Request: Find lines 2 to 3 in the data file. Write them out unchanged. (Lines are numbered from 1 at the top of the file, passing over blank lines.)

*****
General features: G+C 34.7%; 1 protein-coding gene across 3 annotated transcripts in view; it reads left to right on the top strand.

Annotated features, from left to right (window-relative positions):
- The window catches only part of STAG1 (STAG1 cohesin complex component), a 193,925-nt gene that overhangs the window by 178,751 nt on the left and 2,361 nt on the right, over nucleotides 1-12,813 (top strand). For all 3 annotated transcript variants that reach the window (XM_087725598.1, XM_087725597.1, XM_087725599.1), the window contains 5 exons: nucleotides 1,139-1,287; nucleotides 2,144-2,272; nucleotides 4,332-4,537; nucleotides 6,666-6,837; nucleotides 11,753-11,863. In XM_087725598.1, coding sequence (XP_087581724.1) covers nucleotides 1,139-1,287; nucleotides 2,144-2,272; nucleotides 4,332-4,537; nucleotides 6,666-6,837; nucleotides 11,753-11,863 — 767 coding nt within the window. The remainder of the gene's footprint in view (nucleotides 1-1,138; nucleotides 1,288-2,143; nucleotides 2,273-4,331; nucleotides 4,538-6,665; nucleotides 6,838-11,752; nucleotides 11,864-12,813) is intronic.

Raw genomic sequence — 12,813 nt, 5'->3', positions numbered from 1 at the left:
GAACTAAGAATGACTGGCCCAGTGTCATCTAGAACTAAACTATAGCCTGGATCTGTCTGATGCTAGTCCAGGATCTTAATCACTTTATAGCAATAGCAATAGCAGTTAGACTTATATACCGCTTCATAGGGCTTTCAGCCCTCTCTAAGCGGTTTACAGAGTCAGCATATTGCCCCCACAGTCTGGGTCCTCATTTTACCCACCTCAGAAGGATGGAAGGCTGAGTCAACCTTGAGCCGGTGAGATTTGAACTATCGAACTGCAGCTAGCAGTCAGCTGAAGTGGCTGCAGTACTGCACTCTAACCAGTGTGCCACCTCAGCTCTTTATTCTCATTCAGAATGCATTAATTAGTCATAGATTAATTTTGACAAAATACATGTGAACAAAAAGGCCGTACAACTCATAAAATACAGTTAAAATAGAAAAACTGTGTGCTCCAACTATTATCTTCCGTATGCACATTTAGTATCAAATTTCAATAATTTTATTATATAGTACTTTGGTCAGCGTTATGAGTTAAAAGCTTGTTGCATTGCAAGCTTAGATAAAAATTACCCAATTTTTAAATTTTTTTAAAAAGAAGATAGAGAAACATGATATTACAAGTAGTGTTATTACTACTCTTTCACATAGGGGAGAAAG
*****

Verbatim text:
Annotated features, from left to right (window-relative positions):
- The window catches only part of STAG1 (STAG1 cohesin complex component), a 193,925-nt gene that overhangs the window by 178,751 nt on the left and 2,361 nt on the right, over nucleotides 1-12,813 (top strand). For all 3 annotated transcript variants that reach the window (XM_087725598.1, XM_087725597.1, XM_087725599.1), the window contains 5 exons: nucleotides 1,139-1,287; nucleotides 2,144-2,272; nucleotides 4,332-4,537; nucleotides 6,666-6,837; nucleotides 11,753-11,863. In XM_087725598.1, coding sequence (XP_087581724.1) covers nucleotides 1,139-1,287; nucleotides 2,144-2,272; nucleotides 4,332-4,537; nucleotides 6,666-6,837; nucleotides 11,753-11,863 — 767 coding nt within the window. The remainder of the gene's footprint in view (nucleotides 1-1,138; nucleotides 1,288-2,143; nucleotides 2,273-4,331; nucleotides 4,538-6,665; nucleotides 6,838-11,752; nucleotides 11,864-12,813) is intronic.